Sanskrit, that poetic language of our ancient teachers, does not have any capacity to linger in my brain. I read a Sanskrit word, comprehend its translation and I forget it before I’ve turned the page. This is my brain. I’ve learned to live with it. Although, I have to confess, having just written that sentence, I’m struck by the images of a certain public service announcement slightly re-written… “This is your brain”… “This is your brain on Sanskrit” but I digress, …
Excuse me, but is this the week we’re discussing citta-vritti, mind fluctuation you’ve come to know and love? How apropos that I can’t freaking focus on anything during New Brunswick’s official Citta-vritti week.
Again, focus, Kate, focus… Back to the Sanskrit-English Glossary, Compendium, Concordance, Cheat sheet, All Purpose, One Size Fits All, Your Mileage May Vary, Objects May Appear Closer In the Mirror, Laundry List of All Things Sanskrit I have Encountered and Lived to Tell the Tale. Back in 2008, when I was studying for my teaching certification, I was even MORE scatter brained about Sanskrit than I am today. In a valiant effort to keep my neurons from spontaneously combusting, I started entering the terms on a little electronic data organizer that I kept beside me while I was reading. When it was time to write the final exam for the course, I printed off a copy for each of my classmates and it was received well by them. This started as my little private stash of terms and terminology to be disposed of, once and for all, when I got the teaching certificate in my hot little hands. So much for plans..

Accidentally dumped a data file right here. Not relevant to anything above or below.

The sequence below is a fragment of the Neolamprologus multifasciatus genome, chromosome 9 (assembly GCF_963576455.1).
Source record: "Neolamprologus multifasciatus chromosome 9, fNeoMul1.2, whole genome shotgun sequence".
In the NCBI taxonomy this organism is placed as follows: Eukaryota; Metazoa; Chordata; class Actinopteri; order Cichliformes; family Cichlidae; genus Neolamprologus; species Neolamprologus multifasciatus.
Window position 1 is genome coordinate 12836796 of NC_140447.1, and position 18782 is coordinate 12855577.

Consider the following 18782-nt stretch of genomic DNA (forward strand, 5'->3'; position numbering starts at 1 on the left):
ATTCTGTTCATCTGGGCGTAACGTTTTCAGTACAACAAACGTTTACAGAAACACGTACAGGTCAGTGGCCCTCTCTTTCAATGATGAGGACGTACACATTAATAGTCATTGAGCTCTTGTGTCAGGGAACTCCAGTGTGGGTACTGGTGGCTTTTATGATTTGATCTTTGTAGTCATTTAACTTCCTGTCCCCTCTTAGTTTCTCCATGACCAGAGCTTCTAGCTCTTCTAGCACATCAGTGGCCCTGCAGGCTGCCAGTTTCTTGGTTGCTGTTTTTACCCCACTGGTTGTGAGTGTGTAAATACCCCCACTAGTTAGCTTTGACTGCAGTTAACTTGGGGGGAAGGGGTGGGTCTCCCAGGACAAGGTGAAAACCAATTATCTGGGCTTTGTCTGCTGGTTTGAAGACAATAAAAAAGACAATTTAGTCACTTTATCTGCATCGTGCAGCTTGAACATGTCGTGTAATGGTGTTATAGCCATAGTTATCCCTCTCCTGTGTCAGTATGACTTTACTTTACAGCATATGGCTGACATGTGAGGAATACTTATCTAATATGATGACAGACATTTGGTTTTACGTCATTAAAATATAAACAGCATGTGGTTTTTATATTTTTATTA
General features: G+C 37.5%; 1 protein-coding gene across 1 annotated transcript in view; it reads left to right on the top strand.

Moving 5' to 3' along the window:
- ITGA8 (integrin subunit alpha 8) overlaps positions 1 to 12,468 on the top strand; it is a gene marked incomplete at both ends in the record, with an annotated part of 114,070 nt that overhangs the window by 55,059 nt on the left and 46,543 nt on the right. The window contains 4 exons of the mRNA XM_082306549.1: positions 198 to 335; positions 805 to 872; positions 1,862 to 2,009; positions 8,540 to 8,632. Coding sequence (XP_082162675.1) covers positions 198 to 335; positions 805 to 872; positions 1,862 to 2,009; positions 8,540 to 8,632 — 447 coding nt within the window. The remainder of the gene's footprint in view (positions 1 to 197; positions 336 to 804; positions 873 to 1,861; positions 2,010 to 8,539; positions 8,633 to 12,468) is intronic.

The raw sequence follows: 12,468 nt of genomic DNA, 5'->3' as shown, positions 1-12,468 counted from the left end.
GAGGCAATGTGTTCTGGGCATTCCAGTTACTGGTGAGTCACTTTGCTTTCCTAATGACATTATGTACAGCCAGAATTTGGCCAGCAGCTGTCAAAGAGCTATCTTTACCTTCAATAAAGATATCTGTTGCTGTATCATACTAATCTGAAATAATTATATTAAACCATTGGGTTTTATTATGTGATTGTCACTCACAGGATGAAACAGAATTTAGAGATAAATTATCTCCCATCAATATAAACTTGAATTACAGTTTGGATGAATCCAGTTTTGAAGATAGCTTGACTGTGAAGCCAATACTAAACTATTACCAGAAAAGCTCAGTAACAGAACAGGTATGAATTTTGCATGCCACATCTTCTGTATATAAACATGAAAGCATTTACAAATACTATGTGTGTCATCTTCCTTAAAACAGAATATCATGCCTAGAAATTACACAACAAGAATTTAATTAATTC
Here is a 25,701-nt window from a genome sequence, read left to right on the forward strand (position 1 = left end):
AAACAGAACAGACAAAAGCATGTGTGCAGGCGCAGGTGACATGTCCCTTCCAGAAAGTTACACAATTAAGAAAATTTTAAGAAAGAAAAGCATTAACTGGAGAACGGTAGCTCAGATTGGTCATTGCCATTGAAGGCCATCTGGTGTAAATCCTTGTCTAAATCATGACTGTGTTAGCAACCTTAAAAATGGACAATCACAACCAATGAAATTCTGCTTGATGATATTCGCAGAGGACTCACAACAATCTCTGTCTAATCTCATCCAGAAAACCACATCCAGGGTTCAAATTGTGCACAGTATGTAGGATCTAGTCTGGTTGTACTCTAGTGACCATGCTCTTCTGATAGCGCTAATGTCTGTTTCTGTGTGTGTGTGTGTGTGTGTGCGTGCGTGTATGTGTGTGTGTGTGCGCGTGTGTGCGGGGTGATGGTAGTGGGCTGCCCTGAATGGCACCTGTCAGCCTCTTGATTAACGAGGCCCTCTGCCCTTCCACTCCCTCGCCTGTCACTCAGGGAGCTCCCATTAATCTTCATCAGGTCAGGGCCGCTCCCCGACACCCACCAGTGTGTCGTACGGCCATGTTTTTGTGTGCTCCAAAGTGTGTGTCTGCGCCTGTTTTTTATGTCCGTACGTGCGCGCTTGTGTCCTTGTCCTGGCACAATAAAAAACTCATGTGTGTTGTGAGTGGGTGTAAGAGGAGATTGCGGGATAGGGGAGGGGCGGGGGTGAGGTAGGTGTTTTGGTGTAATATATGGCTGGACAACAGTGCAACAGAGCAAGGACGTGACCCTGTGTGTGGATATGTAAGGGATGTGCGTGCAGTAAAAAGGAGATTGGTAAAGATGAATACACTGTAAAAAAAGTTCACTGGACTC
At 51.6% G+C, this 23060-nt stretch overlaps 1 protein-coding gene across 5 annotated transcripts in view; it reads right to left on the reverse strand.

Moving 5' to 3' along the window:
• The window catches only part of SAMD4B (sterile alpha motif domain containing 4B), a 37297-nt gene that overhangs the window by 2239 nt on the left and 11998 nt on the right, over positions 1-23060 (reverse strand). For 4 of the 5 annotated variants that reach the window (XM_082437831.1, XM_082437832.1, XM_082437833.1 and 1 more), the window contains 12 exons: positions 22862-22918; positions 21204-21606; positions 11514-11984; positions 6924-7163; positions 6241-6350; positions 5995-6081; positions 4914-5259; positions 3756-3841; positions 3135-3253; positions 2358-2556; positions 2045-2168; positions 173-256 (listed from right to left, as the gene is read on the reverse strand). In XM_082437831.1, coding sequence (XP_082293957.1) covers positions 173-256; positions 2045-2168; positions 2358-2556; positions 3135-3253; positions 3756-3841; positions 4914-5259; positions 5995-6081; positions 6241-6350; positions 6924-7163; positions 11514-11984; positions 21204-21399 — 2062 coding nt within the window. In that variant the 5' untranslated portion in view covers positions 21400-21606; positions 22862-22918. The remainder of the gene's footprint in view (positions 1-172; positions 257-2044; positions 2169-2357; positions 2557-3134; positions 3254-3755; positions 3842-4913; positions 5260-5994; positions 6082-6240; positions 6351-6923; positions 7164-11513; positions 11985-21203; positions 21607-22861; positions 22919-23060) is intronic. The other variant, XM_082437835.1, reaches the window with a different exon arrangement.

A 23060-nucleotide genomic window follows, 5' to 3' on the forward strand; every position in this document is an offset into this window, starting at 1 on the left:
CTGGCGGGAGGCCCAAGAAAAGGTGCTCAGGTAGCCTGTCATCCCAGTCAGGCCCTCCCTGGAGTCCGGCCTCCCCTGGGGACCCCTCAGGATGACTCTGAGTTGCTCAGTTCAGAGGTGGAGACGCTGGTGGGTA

And over time, it’s grown. The electronic gizmo died and now I have way MORE room on the ‘big computer’. The little one word quick reminders have grown into paragraphs in places. This summer, after doing my training on Chapter One of the Yoga Sutras, I cross-referenced where each word fell in the aphorisms. This could come in handy during your next Pub Trivia night out. For example, if the question is “How many times does the word “va” (or) appears in Chapter One of the Yoga Sutras of Patanjali?”, you’ll be able to state with some degree of confidence and the sound of authority ringing in your voice ” Seven”. If you’re a real smart-arse, you’ll be able to list them off in numerical order: YSP 1.23, YSP 1.34, YSP 1.35, YSP 1.36, YSP 1.37, YSP 1.38, and YSP 1.39. At which point, none of your friends will talk to you, so don’t say you weren’t warned. Nobody likes a wise acre, particularly at Pub Trivia night.
All the time I was collecting this stuff, I kept mumbling that Somebody ought to pull all this stuff together. As usual, when that thought goes through my head, it takes me about 6-8 months to figure out that Somebody is actually me. When I was starting this ‘blog, I decided to put the original version of the glossary on the web. It was very well received. It’s the most popular page on this blog by far and I’ve left it up as a public service for anyone who is interesting in these topics.